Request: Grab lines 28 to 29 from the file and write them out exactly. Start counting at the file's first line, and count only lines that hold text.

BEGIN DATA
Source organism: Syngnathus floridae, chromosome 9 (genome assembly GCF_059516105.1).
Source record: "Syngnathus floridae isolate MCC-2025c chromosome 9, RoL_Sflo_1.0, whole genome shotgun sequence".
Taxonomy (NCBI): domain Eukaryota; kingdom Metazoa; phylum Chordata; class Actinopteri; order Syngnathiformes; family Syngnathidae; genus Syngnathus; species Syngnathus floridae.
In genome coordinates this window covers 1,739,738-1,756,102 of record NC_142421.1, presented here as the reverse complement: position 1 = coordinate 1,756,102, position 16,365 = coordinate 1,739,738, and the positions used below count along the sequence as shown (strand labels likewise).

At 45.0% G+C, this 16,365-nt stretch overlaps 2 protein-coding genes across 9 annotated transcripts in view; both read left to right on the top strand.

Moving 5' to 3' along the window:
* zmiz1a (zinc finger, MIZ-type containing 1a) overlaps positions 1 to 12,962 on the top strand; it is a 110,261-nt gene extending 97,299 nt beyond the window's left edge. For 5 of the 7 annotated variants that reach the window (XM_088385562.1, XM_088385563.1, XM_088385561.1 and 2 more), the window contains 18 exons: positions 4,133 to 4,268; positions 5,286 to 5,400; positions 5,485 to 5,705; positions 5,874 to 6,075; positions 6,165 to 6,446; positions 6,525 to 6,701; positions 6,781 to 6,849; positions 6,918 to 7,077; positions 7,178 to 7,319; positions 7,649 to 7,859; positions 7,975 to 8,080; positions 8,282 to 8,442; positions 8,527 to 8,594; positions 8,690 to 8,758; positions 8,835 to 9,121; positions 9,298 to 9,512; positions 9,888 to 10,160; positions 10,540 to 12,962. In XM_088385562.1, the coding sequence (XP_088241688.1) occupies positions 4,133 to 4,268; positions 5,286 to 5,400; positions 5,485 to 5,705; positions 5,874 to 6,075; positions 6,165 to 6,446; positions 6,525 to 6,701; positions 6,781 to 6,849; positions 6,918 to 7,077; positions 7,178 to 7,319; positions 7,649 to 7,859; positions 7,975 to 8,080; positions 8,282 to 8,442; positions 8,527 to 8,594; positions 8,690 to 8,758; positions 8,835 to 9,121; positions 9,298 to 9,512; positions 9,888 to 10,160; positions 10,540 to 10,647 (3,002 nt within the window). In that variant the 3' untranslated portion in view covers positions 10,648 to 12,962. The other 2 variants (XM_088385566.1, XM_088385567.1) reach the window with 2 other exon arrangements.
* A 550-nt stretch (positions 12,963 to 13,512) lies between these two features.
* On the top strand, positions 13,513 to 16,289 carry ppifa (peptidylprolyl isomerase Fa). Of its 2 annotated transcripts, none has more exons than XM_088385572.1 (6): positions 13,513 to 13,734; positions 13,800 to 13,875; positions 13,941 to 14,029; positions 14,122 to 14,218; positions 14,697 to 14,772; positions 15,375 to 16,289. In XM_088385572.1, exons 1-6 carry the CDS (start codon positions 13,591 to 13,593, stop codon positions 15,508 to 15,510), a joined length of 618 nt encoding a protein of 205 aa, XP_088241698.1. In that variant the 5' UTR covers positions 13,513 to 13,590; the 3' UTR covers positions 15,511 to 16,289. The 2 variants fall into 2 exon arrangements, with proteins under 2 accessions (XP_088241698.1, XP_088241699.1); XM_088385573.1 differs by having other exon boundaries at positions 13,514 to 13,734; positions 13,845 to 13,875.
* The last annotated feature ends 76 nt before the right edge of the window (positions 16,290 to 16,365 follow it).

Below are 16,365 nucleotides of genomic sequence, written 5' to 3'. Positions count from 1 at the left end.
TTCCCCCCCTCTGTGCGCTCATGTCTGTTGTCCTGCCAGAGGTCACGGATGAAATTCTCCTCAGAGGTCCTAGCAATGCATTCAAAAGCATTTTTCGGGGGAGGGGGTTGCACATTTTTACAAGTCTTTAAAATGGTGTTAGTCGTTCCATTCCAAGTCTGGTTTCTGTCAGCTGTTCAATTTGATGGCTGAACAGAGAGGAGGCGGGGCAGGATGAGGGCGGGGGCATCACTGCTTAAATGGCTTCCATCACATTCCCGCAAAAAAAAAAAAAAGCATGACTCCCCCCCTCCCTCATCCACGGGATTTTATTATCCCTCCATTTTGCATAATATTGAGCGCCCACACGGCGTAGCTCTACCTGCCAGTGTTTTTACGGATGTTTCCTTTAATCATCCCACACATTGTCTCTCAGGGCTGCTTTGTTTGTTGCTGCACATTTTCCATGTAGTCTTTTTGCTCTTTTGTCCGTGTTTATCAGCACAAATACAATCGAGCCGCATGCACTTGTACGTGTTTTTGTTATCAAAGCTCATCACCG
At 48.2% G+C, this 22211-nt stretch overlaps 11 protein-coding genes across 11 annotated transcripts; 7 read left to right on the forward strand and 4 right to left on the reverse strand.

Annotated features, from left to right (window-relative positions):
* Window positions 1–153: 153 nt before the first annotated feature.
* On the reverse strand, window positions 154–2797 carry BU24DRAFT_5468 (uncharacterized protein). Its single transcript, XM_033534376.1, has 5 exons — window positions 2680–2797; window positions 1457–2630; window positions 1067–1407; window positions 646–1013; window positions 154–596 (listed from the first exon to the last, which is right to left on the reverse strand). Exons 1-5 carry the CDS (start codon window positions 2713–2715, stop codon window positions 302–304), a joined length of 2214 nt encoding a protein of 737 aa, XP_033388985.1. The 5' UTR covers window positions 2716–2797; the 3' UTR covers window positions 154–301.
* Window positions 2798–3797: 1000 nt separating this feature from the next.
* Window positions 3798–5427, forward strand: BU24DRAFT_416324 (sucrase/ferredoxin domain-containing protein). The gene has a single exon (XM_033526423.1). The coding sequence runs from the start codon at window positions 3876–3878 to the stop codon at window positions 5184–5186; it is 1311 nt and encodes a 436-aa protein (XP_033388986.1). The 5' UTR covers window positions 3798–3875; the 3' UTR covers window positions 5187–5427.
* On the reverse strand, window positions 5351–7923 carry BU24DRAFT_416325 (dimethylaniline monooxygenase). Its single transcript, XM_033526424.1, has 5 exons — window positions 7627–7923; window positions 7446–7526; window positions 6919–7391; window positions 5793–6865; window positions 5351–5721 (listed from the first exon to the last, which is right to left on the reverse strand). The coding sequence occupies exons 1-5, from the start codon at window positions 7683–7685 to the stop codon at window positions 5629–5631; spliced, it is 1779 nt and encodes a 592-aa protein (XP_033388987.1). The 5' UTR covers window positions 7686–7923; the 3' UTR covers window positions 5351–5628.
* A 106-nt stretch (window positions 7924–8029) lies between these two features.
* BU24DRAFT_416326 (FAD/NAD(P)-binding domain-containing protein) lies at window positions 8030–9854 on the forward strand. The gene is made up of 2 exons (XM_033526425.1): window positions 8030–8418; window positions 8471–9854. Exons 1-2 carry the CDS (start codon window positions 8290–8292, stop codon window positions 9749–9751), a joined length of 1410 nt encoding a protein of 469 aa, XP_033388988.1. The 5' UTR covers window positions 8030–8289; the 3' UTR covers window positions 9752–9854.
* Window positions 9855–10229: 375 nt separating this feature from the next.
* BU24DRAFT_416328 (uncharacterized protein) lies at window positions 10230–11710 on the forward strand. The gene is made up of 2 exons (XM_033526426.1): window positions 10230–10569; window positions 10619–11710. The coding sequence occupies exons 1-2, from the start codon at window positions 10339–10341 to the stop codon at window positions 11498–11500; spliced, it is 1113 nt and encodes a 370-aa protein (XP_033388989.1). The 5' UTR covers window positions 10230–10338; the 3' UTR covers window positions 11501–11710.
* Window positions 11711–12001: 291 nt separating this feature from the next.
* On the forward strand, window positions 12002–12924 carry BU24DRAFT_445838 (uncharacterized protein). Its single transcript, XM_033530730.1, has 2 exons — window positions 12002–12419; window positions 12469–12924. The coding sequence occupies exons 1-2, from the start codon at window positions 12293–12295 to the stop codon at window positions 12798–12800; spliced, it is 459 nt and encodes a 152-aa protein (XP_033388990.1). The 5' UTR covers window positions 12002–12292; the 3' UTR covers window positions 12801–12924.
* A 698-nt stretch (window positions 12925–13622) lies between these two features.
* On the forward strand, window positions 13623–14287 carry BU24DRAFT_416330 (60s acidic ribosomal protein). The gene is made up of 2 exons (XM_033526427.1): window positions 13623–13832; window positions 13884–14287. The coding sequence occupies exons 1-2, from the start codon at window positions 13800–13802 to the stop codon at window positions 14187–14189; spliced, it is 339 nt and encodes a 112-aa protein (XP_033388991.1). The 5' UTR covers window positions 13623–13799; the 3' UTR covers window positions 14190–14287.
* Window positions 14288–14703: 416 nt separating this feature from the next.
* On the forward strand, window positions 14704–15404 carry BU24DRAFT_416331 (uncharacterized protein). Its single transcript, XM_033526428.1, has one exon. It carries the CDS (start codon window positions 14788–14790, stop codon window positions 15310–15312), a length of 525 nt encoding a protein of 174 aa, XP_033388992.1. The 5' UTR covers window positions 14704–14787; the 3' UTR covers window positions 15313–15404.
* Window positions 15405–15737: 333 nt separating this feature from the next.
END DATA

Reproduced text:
* Window positions 14288–14703: 416 nt separating this feature from the next.
* On the forward strand, window positions 14704–15404 carry BU24DRAFT_416331 (uncharacterized protein). Its single transcript, XM_033526428.1, has one exon. It carries the CDS (start codon window positions 14788–14790, stop codon window positions 15310–15312), a length of 525 nt encoding a protein of 174 aa, XP_033388992.1. The 5' UTR covers window positions 14704–14787; the 3' UTR covers window positions 15313–15404.